The problem here is that Jesus not only throws off the Jews, but he throws us off too.
• Talk about muddying the waters: Jesus refers back to a very difficult passage. A passage that has two big challenges:
1. It refers to God in the plural as if there are more than one gods.
2. It refers to men as gods.

• Don Stenberg sent me some thoughts on this word Elohim for God being plural:
o Jesus says, “I and the Father are one.”
o Parallel passage in Deut. 6:4: “The Lord our God, the Lord is one.”
 God – Elohim, which is plural
 Lord – YHWH, the name for God
 1: eloh
 2: elohaim
 3: elohhim
 Like saying, “The Lord our Gods, the Lord is one.”
 Jesus is basically saying, I am one of the Eloh’s in Elohim.
 3 Elohs: I am and Eloh, the Father is an Eloh; he doesn’t say it here, but the Holy Spirit is an Eloh, and like Jesus says and like Deut. 6:4 says, the Elohs or the Elohim are one.
 Trinity: Speaks to the plurality and the singularity of the godhead. In the trinity, you have 1 God and 3 persons.
• Let’s look at Psalm 86:
82 God [Elohim] has taken his place in the divine council;
in the midst of the gods [elohim] he holds judgment: [United Nations Scene, God arrives]
[God’s Question]
2 “How long will you judge unjustly
and show partiality to the wicked? Selah
[God’s Command]
3 Give justice to the weak and the fatherless;
maintain the right of the afflicted and the destitute.
4 Rescue the weak and the needy;
deliver them from the hand of the wicked.”
[God’s Accusation]
5 They have neither knowledge nor understanding,
they walk about in darkness;
all the foundations of the earth are shaken.
[God’s Threat]
6 I said, “You are gods,
sons of the Most High, all of you;
7 nevertheless, like men you shall die,
and fall like any prince.”
[Asaph: You get ’em God!]
8 Arise, O God, judge the earth;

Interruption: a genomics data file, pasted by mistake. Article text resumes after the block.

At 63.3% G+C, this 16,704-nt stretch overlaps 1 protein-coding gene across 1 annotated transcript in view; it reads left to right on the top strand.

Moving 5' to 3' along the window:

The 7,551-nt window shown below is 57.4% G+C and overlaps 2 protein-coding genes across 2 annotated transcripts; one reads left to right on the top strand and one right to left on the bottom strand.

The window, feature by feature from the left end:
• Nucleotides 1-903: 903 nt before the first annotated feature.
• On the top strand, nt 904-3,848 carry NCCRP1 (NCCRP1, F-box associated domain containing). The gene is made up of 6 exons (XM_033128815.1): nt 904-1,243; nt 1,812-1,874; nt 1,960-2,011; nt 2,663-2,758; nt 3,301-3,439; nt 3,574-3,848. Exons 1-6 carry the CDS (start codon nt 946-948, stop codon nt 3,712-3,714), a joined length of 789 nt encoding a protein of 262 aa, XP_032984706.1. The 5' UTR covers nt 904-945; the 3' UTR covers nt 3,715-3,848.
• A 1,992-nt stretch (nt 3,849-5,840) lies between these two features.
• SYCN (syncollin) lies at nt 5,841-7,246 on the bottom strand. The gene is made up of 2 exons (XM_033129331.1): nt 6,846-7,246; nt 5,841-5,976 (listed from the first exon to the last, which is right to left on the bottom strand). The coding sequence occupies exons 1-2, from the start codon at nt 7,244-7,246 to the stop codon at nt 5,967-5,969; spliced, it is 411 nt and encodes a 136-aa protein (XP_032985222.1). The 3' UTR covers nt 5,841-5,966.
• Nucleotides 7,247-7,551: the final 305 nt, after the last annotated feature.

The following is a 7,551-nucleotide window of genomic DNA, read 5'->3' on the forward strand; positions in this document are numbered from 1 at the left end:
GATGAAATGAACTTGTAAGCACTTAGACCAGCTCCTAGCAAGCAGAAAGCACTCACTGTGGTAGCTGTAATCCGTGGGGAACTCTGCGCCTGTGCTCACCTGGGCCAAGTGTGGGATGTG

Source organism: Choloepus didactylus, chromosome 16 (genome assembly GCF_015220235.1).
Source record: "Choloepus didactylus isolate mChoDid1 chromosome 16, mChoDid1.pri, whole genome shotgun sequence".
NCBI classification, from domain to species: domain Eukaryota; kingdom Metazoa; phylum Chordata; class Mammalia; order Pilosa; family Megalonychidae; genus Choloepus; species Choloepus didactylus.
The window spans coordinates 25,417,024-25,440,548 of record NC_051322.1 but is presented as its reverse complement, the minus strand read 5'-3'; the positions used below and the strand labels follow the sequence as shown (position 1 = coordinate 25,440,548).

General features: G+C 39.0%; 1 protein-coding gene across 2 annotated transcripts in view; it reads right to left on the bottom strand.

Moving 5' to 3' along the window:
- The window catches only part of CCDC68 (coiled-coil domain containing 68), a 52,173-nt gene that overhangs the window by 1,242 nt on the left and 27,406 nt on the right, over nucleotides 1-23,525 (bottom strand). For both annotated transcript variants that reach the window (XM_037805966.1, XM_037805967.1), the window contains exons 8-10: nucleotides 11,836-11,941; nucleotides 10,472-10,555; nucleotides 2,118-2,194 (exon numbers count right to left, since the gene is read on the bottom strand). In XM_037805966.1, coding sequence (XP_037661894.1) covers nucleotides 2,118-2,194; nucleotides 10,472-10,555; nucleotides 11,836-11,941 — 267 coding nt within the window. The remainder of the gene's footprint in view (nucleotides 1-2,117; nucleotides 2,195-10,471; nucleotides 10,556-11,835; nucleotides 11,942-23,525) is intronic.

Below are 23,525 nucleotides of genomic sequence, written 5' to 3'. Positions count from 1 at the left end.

for you shall inherit all the nations!
• Verse 6: “Sons of the most high” – refers to these small E elojim as sons of God. Jesus says, if God’s Word says that, and in light of the fact that I’m the one come down from heaven from the Father, then why do you say I’m blaspheming when I say, “I am the Son of God.” Now, he’s got them all mixed up.
• Jesus is accused of calling himself God, and he sends them to Psalm 82.
• Frustrating: If you’re like me, you might find Jesus’ response frustrating to you as well. This was your big chance, Jesus, to seal the deal and make it absolutely clear that you are God incarnate. As Christians, when the Jews accuse Jesus of “making himself out to be God”, we want Jesus to respond back. “You got that right. I am God!” But he doesn’t. What’s Jesus up to here!
• Looking Past: He’s looking past the Jewish men with rocks. He’s looking past Solomon’s colonnade and the festivity of Hanukah. He’s looking past the present moment to Mount Calvary and the time of the Passover.
• Perhaps in the back of his mind, he hears the words of John the Baptist rolling over the Judean hills as John says, “Behold the lamb of God who takes away the sin of the world.”
• Jesus sets his face like flint toward the cross. He determines, “I will not die by stoning here at the Feast of Dedication.” I must be crucified at Passover. Because…
3. Jesus is the Passover Lamb.
• About 1500 years before Christ [TIMELINE], was the time of the first Passover. Explain Timeline. … And at the end of history, you have the return of Christ, which is [pick up calendar] next Tuesday.  Just kidding! No need to condemn me to being a speaker on Family radio.
• Moses lead the people of Israel out of Egypt after God performed 10 miraculous signs, or plagues on the people of Egypt. The 10th plague was the angel of death. The 10th plague was the death of the firstborn of Egypt. On that ominous night, the angel of death alighted on every Egyptian house and killed all the firstborn of Egypt. The Hebrews were told to kill a lamb and put the blood on the doorposts of the house. If the angel of death saw the blood, then the angel would PASS OVER that house and not kill the first born in that house.

• The inerrancy of scripture: (rabbit trail)
One other thing I want to point out. Jesus had a very high view of scripture. He quotes Psalm 82, and he makes it clear that he sees God’s Word as authoritative in verse 35, when he says, “Scripture cannot be broken”.
• He sees it as authoritative and inerrent.
o Not only without error, but unable to err.
• It is so critical that we have this kind of confidence in God’s Word. Meditate on it, memorize it, use it as the rudder of your life, quote it, read it to yourself, read it to your family.
• Do not judge it by the values of your society, but judge the values of society by God’s Word.